Separate court hearings for intimate partner violence survivors and perpetrators

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Currently, after there is an accusation of intimate partner violence when the survivor and perpetrator go to court the survivor is forced to give their testimony in the same courtroom as the perpetrator.  Many times this is the first time the survivor has seen the perpetrator since the reported incident.  Survivors of intimate partner violence may experience one, all, or a combination of the following types of intimate partner violence:

Emotional abuse: can include verbal attacks with name calling, insults, or humiliation.  There may also be threats to harm the victim, other family members/pets, harm themselves, threaten suicide, or to ruin relationships or separate the victim from their children.  The abuser may also cause isolation from friends and family and regular activities the victim usually enjoyed.  Emotional abuse decreases the victim's self-esteem and self-worth by rejecting the victim's opinions and instilling fear.  
Physical abuse: is the infliction of injury and usually is the most visible type of abuse.  Physical abuse may start out small but usually, increases in severity as time goes on and can eventually lead to death.  Some forms of physical abuse can include but are not limited to shoving, hitting, slapping, choking, grabbing, physical restraint, kicking, burning,  punching, and use of weapons.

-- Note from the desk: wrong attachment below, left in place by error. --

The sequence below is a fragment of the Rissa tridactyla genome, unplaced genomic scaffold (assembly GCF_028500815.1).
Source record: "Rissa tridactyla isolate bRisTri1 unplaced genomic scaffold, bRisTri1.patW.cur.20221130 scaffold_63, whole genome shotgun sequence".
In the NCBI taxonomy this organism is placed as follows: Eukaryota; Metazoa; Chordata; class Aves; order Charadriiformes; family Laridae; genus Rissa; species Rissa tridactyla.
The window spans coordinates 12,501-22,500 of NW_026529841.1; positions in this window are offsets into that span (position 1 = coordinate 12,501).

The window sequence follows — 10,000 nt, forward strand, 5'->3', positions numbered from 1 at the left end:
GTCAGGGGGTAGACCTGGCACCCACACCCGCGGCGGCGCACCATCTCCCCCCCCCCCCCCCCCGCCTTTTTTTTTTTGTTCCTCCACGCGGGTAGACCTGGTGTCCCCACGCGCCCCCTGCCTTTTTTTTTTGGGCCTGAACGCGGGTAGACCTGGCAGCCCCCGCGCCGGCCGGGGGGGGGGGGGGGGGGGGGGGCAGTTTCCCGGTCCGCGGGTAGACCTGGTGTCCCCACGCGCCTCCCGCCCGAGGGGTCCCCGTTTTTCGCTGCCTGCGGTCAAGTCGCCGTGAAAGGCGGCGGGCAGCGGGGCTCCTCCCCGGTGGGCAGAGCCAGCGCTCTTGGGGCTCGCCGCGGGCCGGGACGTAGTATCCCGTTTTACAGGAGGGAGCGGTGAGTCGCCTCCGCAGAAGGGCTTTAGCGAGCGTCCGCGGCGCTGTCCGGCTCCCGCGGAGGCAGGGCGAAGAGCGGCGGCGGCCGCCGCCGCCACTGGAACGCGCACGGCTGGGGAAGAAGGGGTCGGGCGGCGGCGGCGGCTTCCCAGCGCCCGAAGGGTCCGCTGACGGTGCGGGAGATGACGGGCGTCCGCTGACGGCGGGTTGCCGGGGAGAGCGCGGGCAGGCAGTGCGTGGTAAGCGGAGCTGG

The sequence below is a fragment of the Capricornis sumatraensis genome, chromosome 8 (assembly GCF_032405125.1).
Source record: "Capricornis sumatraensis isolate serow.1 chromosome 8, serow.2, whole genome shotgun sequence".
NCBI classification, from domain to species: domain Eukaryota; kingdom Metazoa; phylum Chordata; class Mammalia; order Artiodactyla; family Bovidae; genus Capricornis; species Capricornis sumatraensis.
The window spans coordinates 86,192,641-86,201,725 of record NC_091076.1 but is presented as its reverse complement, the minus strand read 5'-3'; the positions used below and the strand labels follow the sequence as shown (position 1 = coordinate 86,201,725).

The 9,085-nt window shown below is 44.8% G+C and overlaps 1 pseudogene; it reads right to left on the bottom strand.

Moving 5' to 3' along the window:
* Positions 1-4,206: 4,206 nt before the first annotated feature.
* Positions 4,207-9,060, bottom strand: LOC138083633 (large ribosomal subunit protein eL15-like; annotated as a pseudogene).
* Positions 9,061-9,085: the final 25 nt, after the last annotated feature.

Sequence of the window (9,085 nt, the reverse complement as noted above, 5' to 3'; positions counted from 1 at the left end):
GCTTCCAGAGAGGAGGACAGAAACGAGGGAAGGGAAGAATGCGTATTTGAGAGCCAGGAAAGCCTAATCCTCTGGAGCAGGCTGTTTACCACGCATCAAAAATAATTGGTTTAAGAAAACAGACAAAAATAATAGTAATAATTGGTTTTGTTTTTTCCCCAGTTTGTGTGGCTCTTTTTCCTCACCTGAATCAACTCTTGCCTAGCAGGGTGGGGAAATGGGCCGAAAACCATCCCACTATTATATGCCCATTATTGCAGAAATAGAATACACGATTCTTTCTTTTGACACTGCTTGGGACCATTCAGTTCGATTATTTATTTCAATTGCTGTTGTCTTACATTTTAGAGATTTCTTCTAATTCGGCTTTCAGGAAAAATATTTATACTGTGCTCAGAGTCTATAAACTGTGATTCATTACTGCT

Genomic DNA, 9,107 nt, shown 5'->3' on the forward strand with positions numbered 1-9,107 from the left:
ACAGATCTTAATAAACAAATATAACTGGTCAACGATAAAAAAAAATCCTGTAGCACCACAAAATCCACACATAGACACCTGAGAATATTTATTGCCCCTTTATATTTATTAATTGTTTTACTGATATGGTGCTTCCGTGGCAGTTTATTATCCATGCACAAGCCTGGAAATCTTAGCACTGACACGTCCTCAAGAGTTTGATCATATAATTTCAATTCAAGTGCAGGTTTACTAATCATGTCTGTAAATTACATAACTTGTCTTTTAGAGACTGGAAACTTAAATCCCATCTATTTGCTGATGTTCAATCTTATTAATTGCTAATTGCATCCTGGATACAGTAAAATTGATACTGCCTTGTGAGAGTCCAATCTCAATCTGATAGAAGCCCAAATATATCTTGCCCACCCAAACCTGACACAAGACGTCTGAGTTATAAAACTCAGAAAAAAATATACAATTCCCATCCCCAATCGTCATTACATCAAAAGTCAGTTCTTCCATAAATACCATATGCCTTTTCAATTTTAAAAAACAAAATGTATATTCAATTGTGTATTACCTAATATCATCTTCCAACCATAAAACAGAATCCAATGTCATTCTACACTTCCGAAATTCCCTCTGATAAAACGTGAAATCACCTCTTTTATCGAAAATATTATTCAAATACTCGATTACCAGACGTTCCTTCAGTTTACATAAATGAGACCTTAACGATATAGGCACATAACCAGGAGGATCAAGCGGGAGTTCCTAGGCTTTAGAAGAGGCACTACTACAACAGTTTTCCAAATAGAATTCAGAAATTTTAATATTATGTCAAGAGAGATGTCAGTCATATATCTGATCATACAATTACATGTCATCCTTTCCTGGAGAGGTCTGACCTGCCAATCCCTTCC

Sexual abuse: is any sexual encounter without consent.  This can include but is not limited to forcing the victim to perform sexual acts, manipulating the victim for sexual purposes, sexual criticism or humiliation, marital or date rape, beating sexual parts of the body, and rape with foreign objects.
With the trauma that many survivors face comes strong and debilitating emotions.  The perpetrator often times has a large amount of control over the victim and can continue to instill fear during the court trial just by being in the same room.  Because of this many victims refuse to share their testimony or the whole testimony or do not press charges against the perpetrator.  We are petitioning to gain support from a legislator to create a bill that would allow separate trials for the survivor and the perpetrator.  This would allow survivors to be more comfortable and have a better chance of gaining justice.  Please show your support by signing below.



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